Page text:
The take-home message: Letting a baby fall asleep on his or her own isn’t the right choice for every family. But if you think it’s something you’d like to try, there is no evidence that it causes harm.

Comments

  1. Shireen says:

    So sad that this thinking is so prevalent amongst educated people.
    “That meant letting them cry and learn to settle themselves when I knew all of their needs were met”.

    Please, please if anyone reads this blog and is deciding whether to sleep train a 2 MONTH OLD baby…Does a 2 month old baby have needs other than physical needs? Of course they do! They need touch, cuddles, responsiveness. They are not a tamagotchi! They need more than food and nappy changes. This is the when their tiny brain is wiring itself fastest, and we know that early responsiveness is key to wiring the brain properly to respond to later stressors appropriately.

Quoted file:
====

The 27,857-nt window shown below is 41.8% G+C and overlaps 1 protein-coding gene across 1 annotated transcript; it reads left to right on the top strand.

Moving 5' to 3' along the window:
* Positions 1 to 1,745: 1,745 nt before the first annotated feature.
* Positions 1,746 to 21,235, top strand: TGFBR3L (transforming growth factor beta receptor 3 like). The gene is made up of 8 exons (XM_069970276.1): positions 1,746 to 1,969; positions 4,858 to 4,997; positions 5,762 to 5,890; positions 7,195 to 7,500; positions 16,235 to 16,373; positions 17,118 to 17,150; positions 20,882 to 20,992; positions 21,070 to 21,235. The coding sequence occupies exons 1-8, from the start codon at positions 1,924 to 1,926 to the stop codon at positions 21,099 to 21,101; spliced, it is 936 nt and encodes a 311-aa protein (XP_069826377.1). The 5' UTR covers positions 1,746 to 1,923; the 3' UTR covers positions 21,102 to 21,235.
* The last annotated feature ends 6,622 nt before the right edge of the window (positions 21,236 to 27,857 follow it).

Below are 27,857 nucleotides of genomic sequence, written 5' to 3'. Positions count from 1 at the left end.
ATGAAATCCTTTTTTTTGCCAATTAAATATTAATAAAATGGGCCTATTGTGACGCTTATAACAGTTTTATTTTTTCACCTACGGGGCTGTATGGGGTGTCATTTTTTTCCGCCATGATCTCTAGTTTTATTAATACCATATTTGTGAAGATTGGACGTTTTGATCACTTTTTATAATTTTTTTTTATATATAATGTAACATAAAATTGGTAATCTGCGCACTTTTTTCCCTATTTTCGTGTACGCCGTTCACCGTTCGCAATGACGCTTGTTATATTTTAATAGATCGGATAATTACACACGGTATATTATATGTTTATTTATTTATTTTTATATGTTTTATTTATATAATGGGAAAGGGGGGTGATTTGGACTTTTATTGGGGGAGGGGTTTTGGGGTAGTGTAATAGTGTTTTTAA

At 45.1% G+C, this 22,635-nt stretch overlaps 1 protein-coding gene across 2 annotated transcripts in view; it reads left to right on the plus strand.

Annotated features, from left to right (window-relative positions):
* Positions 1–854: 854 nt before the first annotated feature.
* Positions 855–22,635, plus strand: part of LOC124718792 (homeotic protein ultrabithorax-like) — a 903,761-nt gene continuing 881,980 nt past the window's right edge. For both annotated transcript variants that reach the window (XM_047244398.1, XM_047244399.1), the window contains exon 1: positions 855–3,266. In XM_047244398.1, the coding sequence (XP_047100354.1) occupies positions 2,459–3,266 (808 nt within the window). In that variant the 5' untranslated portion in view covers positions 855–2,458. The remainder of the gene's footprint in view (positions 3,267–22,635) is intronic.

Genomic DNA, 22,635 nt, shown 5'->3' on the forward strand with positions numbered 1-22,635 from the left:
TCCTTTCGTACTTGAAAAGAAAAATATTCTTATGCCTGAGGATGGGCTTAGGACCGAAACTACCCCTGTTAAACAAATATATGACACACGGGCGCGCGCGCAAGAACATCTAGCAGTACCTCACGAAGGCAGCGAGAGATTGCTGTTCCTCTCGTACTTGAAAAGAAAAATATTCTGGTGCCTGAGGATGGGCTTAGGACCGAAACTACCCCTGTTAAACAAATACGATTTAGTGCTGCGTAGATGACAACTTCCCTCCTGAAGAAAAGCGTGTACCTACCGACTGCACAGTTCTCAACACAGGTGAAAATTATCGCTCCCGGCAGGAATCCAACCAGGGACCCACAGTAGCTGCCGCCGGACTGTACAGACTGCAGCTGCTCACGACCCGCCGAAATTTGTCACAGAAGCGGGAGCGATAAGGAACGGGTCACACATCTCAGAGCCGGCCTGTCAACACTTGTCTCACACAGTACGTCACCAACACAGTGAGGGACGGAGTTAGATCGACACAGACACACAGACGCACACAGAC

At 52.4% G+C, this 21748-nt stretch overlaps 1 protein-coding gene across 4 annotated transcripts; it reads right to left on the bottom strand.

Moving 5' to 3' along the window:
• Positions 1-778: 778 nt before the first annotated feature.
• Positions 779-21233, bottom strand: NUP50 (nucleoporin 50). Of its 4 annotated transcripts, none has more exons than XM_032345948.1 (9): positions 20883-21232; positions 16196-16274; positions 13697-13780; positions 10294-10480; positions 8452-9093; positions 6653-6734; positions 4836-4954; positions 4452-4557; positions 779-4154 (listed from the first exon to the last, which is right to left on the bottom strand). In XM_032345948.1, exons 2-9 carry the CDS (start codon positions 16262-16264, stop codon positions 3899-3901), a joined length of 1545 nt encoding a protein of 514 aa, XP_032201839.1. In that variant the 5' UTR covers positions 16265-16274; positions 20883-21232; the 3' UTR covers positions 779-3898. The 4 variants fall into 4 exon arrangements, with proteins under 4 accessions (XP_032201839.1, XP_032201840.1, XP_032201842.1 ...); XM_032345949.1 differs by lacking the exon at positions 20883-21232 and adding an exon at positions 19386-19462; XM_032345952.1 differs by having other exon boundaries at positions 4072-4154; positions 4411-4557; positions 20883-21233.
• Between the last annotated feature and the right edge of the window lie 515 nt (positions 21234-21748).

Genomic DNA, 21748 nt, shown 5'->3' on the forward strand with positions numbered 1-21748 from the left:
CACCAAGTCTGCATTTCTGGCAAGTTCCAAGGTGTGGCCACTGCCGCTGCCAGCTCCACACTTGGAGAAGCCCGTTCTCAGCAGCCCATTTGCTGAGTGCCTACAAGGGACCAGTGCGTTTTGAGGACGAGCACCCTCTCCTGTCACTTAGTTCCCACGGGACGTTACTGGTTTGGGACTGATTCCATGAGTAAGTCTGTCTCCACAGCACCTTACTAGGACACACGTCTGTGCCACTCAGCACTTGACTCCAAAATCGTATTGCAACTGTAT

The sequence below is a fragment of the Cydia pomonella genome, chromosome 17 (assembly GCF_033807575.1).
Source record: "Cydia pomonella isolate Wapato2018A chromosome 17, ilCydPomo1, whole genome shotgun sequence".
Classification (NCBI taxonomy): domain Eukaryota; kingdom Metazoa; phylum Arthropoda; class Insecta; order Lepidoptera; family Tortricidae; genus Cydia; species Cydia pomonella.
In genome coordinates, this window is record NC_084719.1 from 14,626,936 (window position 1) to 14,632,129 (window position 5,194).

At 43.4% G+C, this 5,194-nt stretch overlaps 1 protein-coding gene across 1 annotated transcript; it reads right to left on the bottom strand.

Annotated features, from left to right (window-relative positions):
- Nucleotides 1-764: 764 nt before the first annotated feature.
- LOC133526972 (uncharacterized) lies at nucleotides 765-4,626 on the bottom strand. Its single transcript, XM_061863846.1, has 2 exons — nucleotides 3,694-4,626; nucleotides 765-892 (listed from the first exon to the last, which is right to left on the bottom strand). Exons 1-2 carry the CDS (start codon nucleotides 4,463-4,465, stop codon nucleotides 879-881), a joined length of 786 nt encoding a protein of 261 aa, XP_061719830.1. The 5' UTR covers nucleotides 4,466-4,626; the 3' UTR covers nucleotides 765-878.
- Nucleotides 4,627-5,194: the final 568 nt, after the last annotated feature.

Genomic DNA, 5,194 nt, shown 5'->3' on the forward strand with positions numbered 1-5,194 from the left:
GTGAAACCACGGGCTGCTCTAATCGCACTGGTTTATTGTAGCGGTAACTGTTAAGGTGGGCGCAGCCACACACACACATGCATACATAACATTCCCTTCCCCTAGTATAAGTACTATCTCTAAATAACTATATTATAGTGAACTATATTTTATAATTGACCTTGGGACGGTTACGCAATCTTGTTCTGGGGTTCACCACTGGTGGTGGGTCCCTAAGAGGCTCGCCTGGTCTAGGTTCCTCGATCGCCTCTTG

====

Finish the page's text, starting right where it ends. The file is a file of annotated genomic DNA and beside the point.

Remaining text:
And this is taking aside the fact that actually, 99% of 2 month olds need feeding at night. What a dreadful lack of empathy there is in our society to be able to ignore the cries of a tiny helpless infant.

    • Fiona says:

      Who are these people who suggest sleep training a 2 month old baby? I only here this from the anti-sleep training brigade. Perhaps there are some who do that and i agree it’s not right. In the UK we get told to feed babies ‘on-demand’ day and night for the first 6 months, and the baby should sleep in a safe cot beside your bed, after that they are bigger and can sleep through the night without needing fed so from then on you can use the sleep training techniques. I sleep trained my babies from 7 months on wards, according to the UK recommendations, i wouldn’t dream of doing it to a newborn. I think people take this method out of context and get their knickers all in a twist, it’s not supposed to be for newborn babies.